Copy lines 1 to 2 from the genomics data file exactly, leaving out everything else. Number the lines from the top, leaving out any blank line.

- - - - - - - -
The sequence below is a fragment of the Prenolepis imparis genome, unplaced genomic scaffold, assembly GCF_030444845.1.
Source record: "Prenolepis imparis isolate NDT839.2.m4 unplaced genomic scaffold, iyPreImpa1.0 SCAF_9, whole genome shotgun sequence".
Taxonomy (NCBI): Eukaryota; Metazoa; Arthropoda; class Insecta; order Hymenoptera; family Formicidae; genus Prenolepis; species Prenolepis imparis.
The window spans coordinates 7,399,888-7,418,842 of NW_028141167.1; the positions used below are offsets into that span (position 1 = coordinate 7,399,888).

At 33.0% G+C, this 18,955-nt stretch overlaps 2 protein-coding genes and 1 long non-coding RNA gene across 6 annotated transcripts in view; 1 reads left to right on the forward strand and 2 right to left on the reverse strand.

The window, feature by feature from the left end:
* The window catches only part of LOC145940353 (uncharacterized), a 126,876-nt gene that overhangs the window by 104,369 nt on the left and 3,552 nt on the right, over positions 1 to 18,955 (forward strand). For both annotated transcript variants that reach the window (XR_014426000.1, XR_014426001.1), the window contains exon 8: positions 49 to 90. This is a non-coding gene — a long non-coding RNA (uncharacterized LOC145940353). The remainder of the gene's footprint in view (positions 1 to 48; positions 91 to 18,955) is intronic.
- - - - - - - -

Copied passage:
The sequence below is a fragment of the Prenolepis imparis genome, unplaced genomic scaffold, assembly GCF_030444845.1.
Source record: "Prenolepis imparis isolate NDT839.2.m4 unplaced genomic scaffold, iyPreImpa1.0 SCAF_9, whole genome shotgun sequence".